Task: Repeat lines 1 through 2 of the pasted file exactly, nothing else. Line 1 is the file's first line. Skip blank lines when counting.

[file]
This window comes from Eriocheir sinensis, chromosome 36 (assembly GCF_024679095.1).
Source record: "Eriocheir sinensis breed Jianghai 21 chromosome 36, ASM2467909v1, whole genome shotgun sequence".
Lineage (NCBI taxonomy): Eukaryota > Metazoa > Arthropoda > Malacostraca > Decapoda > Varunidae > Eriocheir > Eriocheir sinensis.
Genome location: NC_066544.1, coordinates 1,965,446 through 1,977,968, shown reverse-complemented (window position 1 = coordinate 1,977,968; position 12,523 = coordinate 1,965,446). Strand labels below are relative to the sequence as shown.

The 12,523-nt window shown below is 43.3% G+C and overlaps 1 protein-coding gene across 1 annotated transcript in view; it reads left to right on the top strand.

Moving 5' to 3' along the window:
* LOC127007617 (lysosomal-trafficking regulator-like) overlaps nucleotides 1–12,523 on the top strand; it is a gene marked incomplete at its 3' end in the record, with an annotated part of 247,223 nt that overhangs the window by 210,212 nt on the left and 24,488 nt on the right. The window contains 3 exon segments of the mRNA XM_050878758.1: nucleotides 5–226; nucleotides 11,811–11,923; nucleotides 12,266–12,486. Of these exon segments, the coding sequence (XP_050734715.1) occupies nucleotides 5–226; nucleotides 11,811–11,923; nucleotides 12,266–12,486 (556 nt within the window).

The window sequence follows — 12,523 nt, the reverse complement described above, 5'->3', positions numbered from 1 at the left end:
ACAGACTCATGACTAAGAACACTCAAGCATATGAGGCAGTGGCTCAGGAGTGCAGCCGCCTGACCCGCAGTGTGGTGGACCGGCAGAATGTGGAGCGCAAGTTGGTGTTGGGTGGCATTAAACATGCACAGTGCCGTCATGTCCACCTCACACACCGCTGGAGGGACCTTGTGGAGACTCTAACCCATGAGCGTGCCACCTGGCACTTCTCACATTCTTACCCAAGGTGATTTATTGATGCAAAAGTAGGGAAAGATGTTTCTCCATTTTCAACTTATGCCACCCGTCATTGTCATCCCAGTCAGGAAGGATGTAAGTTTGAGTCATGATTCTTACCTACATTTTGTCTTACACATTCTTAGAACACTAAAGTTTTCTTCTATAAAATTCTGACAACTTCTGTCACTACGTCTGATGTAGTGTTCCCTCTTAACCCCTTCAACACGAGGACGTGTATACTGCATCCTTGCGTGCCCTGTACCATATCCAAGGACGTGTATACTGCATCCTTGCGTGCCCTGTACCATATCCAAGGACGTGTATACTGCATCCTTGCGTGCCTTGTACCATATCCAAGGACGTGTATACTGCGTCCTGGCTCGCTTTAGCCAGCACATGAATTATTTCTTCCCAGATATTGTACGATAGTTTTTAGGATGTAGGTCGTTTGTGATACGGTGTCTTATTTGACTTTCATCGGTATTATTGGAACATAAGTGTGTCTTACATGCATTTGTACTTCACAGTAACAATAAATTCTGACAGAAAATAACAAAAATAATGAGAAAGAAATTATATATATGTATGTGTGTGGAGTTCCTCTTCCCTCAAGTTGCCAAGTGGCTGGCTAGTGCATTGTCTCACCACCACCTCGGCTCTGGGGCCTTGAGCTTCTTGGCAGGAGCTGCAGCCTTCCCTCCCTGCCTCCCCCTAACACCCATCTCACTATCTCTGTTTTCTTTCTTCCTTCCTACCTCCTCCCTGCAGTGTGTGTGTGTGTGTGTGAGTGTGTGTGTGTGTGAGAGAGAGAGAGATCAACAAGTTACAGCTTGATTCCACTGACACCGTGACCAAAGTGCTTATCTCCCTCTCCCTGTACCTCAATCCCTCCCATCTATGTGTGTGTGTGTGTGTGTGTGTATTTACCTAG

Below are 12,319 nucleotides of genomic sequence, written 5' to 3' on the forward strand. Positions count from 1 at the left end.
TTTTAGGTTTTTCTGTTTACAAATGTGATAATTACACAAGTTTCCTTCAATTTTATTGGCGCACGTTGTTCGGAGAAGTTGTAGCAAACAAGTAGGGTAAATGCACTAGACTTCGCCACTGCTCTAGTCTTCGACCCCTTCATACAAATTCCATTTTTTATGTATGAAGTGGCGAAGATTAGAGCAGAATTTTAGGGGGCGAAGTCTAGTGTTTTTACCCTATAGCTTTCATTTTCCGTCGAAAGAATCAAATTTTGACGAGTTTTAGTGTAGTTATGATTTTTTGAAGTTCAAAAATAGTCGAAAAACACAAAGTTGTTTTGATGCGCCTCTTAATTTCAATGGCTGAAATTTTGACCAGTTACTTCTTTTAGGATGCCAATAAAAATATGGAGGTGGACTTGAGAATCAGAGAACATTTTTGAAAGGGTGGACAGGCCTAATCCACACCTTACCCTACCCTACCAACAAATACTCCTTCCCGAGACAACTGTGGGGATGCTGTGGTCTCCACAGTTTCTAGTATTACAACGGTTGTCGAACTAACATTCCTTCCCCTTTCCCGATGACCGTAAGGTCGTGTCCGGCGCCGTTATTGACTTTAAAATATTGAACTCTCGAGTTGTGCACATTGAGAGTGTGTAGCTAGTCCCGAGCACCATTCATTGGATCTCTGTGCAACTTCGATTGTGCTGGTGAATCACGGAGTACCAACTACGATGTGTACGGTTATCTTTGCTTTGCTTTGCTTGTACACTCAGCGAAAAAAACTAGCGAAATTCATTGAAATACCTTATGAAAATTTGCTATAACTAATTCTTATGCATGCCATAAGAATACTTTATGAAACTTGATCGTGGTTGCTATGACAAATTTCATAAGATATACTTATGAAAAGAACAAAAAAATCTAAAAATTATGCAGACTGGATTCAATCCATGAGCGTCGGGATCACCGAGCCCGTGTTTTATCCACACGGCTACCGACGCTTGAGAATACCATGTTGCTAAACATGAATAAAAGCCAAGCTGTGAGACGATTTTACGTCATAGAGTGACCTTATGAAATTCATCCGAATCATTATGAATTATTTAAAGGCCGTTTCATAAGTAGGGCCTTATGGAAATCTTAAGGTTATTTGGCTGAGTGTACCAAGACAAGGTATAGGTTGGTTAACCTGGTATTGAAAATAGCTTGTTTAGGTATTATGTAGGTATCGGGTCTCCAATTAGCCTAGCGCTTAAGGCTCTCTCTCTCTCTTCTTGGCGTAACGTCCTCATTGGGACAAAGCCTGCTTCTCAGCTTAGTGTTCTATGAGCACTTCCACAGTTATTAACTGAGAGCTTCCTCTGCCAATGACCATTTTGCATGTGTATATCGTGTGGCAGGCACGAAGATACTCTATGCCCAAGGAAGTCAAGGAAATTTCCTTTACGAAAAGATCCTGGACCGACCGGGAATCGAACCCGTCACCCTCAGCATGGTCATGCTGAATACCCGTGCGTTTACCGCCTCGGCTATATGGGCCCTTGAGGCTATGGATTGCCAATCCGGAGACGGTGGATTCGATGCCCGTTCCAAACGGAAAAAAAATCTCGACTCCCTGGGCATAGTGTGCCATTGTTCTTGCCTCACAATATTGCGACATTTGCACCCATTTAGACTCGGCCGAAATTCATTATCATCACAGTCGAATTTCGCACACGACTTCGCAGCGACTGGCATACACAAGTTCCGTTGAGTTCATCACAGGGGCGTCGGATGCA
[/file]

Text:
This window comes from Eriocheir sinensis, chromosome 36 (assembly GCF_024679095.1).
Source record: "Eriocheir sinensis breed Jianghai 21 chromosome 36, ASM2467909v1, whole genome shotgun sequence".